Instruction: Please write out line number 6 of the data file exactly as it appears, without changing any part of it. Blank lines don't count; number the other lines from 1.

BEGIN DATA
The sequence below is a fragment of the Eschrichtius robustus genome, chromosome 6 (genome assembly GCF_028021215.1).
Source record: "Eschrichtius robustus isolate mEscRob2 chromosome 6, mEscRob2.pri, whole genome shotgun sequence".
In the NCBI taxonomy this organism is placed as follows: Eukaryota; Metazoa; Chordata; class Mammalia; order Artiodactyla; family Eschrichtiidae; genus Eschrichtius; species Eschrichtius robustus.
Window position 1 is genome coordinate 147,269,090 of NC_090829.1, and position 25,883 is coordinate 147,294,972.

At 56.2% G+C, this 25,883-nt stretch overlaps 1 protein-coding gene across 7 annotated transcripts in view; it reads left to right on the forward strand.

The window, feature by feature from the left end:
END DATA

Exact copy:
The window, feature by feature from the left end: